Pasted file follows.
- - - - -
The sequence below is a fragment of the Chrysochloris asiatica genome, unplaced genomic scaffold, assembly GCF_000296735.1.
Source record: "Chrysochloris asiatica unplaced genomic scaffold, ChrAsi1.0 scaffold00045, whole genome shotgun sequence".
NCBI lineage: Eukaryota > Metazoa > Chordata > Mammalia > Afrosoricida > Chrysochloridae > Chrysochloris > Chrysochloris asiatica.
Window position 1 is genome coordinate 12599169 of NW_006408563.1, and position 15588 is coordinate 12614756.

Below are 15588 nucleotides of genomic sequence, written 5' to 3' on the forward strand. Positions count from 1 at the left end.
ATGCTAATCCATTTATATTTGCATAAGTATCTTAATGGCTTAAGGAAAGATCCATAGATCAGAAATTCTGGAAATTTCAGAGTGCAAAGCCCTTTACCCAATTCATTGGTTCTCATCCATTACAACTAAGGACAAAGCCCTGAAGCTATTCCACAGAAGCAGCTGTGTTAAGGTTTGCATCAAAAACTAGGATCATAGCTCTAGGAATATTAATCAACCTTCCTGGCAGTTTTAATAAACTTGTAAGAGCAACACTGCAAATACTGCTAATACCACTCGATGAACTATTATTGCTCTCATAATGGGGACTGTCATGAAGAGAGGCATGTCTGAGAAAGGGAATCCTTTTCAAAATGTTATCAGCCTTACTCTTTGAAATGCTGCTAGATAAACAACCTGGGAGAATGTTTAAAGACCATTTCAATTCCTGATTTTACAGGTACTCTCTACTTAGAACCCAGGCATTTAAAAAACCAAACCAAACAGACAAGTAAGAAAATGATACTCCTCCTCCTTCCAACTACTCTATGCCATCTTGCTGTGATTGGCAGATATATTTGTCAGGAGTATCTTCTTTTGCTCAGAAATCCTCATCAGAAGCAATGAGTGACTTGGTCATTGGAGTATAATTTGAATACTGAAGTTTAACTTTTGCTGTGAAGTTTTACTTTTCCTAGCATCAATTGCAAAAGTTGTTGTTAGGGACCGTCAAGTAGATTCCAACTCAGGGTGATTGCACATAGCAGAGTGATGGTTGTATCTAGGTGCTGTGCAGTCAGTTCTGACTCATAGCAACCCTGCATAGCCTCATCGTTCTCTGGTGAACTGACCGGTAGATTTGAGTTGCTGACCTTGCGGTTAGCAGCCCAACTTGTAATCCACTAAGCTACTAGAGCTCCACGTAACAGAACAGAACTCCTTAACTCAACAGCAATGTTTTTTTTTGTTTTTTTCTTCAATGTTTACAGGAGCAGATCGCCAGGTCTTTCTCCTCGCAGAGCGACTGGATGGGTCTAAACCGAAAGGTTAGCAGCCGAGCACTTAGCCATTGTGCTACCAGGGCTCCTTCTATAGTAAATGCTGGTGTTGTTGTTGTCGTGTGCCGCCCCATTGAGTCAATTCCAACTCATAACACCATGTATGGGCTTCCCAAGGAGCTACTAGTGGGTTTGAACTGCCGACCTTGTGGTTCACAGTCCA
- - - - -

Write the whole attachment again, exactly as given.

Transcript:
The sequence below is a fragment of the Chrysochloris asiatica genome, unplaced genomic scaffold, assembly GCF_000296735.1.
Source record: "Chrysochloris asiatica unplaced genomic scaffold, ChrAsi1.0 scaffold00045, whole genome shotgun sequence".
NCBI lineage: Eukaryota > Metazoa > Chordata > Mammalia > Afrosoricida > Chrysochloridae > Chrysochloris > Chrysochloris asiatica.
Window position 1 is genome coordinate 12599169 of NW_006408563.1, and position 15588 is coordinate 12614756.

Below are 15588 nucleotides of genomic sequence, written 5' to 3' on the forward strand. Positions count from 1 at the left end.
ATGCTAATCCATTTATATTTGCATAAGTATCTTAATGGCTTAAGGAAAGATCCATAGATCAGAAATTCTGGAAATTTCAGAGTGCAAAGCCCTTTACCCAATTCATTGGTTCTCATCCATTACAACTAAGGACAAAGCCCTGAAGCTATTCCACAGAAGCAGCTGTGTTAAGGTTTGCATCAAAAACTAGGATCATAGCTCTAGGAATATTAATCAACCTTCCTGGCAGTTTTAATAAACTTGTAAGAGCAACACTGCAAATACTGCTAATACCACTCGATGAACTATTATTGCTCTCATAATGGGGACTGTCATGAAGAGAGGCATGTCTGAGAAAGGGAATCCTTTTCAAAATGTTATCAGCCTTACTCTTTGAAATGCTGCTAGATAAACAACCTGGGAGAATGTTTAAAGACCATTTCAATTCCTGATTTTACAGGTACTCTCTACTTAGAACCCAGGCATTTAAAAAACCAAACCAAACAGACAAGTAAGAAAATGATACTCCTCCTCCTTCCAACTACTCTATGCCATCTTGCTGTGATTGGCAGATATATTTGTCAGGAGTATCTTCTTTTGCTCAGAAATCCTCATCAGAAGCAATGAGTGACTTGGTCATTGGAGTATAATTTGAATACTGAAGTTTAACTTTTGCTGTGAAGTTTTACTTTTCCTAGCATCAATTGCAAAAGTTGTTGTTAGGGACCGTCAAGTAGATTCCAACTCAGGGTGATTGCACATAGCAGAGTGATGGTTGTATCTAGGTGCTGTGCAGTCAGTTCTGACTCATAGCAACCCTGCATAGCCTCATCGTTCTCTGGTGAACTGACCGGTAGATTTGAGTTGCTGACCTTGCGGTTAGCAGCCCAACTTGTAATCCACTAAGCTACTAGAGCTCCACGTAACAGAACAGAACTCCTTAACTCAACAGCAATGTTTTTTTTTGTTTTTTTCTTCAATGTTTACAGGAGCAGATCGCCAGGTCTTTCTCCTCGCAGAGCGACTGGATGGGTCTAAACCGAAAGGTTAGCAGCCGAGCACTTAGCCATTGTGCTACCAGGGCTCCTTCTATAGTAAATGCTGGTGTTGTTGTTGTCGTGTGCCGCCCCATTGAGTCAATTCCAACTCATAACACCATGTATGGGCTTCCCAAGGAGCTACTAGTGGGTTTGAACTGCCGACCTTGTGGTTCACAGTCCA